Hospitals warned they must ensure legal requirements for abortions are met
HSE’s chief medical officer issues reminder after abortion based on inaccurate screening
The National Maternity Hospital, Holles Street. Photograph: Bryan O’Brien
Hospitals providing abortion services have been told to ensure they meet the legal requirements for carrying out lawful terminations of pregnancy and for notifying the Minister for Health when they have done so.
The reminder was issued by HSE chief clinical officer Dr Colm Henry, at the request of the Department of Health, and sent to all providers of termination services in a letter, seen by The Irish Times, earlier this month.
Although the letter does not refer to a specific case, it deals with issues that arose in the recent case of a couple who had a termination at the National Maternity Hospital after they received test results indicating their baby had a fatal foetal anomaly.
A later, more comprehensive test result, received after the termination had been carried out, showed he had no genetic condition.
In the letter, Dr Henry said in order for a lawful termination to be carried out, there is a requirement for all doctors involved to examine the pregnant woman and to certify their reasonable opinion that the requirements of the legislation have been fulfilled.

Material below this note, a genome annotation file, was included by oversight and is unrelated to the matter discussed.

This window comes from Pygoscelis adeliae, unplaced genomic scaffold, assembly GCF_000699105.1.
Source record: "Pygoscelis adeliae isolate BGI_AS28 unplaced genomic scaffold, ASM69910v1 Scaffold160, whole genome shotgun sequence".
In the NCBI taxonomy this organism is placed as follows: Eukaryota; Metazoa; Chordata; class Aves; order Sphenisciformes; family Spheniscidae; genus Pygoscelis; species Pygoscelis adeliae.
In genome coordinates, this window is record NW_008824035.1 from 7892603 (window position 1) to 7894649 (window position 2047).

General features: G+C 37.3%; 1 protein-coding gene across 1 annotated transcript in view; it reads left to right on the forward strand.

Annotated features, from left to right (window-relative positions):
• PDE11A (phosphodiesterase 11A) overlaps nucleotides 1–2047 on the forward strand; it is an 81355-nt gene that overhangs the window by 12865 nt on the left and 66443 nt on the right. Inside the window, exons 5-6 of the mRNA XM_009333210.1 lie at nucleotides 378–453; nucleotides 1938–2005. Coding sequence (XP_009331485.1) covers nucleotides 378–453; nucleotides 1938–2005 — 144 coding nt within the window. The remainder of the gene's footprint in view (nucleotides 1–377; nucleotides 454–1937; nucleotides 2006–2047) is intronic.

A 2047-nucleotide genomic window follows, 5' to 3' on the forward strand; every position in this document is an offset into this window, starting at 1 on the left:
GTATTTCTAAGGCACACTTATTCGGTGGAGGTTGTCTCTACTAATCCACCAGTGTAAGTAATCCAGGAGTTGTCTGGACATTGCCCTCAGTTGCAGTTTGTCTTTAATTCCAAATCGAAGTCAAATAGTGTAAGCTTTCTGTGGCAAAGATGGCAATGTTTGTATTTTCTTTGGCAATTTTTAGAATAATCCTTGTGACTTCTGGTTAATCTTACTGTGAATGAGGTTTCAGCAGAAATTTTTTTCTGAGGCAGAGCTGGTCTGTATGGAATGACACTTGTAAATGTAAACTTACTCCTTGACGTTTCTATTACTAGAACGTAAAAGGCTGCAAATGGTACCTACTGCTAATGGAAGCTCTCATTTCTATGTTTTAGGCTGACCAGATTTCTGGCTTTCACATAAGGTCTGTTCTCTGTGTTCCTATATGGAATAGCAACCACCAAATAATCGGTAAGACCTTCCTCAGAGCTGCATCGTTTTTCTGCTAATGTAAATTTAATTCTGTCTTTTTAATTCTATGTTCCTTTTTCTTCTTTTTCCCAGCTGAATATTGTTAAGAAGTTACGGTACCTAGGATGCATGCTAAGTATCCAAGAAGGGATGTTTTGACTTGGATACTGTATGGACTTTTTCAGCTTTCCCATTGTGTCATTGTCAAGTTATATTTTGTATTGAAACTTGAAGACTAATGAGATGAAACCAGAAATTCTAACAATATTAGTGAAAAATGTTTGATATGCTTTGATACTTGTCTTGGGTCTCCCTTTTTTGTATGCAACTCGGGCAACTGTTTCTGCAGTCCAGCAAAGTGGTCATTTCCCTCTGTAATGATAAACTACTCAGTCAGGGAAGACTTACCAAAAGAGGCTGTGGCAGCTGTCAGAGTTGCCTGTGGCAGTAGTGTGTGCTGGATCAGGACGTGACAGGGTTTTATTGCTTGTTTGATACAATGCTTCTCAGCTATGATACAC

“Where the Act calls for more than one medical practitioner to be involved, it should be noted that it is the responsibility of each medical practitioner to examine the pregnant woman concerned in order to form a reasonable opinion in good faith and to certify that the termination may be carried out,” Dr Henry wrote.
The Health (Regulation of Termination of Pregnancy) Act 2018, which provided for the introduction of abortion services, says two doctors must examine the woman in cases where the termination is being sought due to a condition likely to lead to the death of the foetus.
In this case, the couple say the woman was seen by only one obstetrician at the hospital, though two doctors certified the termination as required by the Act.
The hospital told the department last May it was correctly interpreting the Act and had appropriate policies, practices and procedures in place to ensure full compliance. It is understood the second doctor examined the woman’s test results and the hospital regards this as fulfilling the requirement in the legislation for her to be “examined”.
Dr Henry has also reminded hospitals of the requirement to notify the Minister for each termination by returning a form within 28 days of the procedure.
In the National Maternity Hospital case, two months elapsed from the time of the termination before the notification was submitted.
The letter to the Minister is dated May 13th. On that day, solicitor Caoimhe Haughey, who had been engaged by the couple after they became dissatisfied with the hospital’s responses to their questions, wrote to the hospital for the first time about a number of issues, including the absence of certifications of the termination.
Dr Henry also wrote in the letter that he anticipated a clinical lead for terminations of pregnancy will be appointed shortly to support the rollout of services nationally.